While Portland was having an out-of-season heatwave this past weekend, I was lucky to jet off to St. Louis, Missouri for their… out-of-season heatwave! But three days of 90-degree weather didn’t matter — because a whole lot of us were in the Washington University air conditioning all weekend (May 12-13) for WordCamp St. Louis, learning and sharing our skills and knowledge. I was there as a speaker and attendee.
This WordCamp was special for a few reasons.
This is the fourth and final chapter of our Making Security Make Sense to Clients series. In this post, I’ll be reviewing how to include website security in your freelance projects and the various benefits of doing so. I’ll also highlight some key points and answer the following questions:
- Why should website security matter to your clients?
- How does including website security as part of your project costs benefit your freelance business?
- Why and how do websites get hacked?
- How can you secure any website in five simple steps?
MarlowesMemphis.com is the online face of Marlowe’s Ribs and Restaurant in Memphis, TN. Established in 1974, Marlowe’s has become an institution in Memphis with a loyal base of local customers, national and international tourists that flock to Elvis Presley’s iconic mansion, Graceland, while stopping for a bite to eat on the way. In fact, Marlowe’s is one mile south of Elvis Presley’s estate, which welcomes more than 500,000 visitors each year. Marlowe’s uses its website to capitalize on these tourist visits by offering online ordering for take-out, delivery, drive-thru pick up window, or reserving their free pink limo shuttle to bring customers to the restaurant for their World Class Award Winning Memphis-Style BBQ.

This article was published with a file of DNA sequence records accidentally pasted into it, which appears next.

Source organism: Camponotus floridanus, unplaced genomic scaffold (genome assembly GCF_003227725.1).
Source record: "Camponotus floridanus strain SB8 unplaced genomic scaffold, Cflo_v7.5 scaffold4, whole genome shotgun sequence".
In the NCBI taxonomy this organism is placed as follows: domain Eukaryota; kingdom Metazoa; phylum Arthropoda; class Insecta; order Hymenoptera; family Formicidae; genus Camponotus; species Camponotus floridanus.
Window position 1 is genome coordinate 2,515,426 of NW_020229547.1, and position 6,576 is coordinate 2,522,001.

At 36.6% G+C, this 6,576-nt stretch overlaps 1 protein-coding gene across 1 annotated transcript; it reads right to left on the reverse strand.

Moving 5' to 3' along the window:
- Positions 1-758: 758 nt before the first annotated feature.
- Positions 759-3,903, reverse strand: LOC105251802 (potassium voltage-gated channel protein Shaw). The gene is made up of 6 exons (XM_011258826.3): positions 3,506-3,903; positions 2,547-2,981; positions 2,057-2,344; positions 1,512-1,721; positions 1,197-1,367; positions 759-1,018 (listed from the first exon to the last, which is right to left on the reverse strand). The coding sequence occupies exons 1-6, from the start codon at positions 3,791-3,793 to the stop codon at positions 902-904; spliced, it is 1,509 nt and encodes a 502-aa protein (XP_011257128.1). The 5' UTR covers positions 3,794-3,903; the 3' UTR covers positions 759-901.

Cybersecurity issues can occur anywhere, even in cardiac devices and pacemakers. The U.S. Food and Drug Administration (FDA) announced an upgrade to the firmware installed on certain vulnerable cardiac devices. The update protects these devices from unauthorized access that could be harmful to patients. Also making headlines last week, Georgia’s governor vetoed a bill that would have criminalized unauthorized computer access. The bill received blowback from the state’s booming cybersecurity industry for claiming vulnerabilities in important computer systems would not be uncovered and disclosed responsibly. As a result, cybercriminals would be able to exploit them with ease.
Since joining forces in July 2017, Patchman and SiteLock have shared the same vision of protecting every website on the internet. In November of 2017, that mission continued with the announcement of a partnership with the popular Content Management System (CMS) Joomla!. Now Patchman is proud to announce the next phase in that mission, by sponsoring a member of the Joomla! Security Strike Team (JSST). “The partnership with Patchman is very beneficial for the Joomla! security team, because it provides what our volunteer-based team needs the most: scheduled and continuous developer hours to triage new reports and develop patches,” says David Jardin, the JSST Team Lead.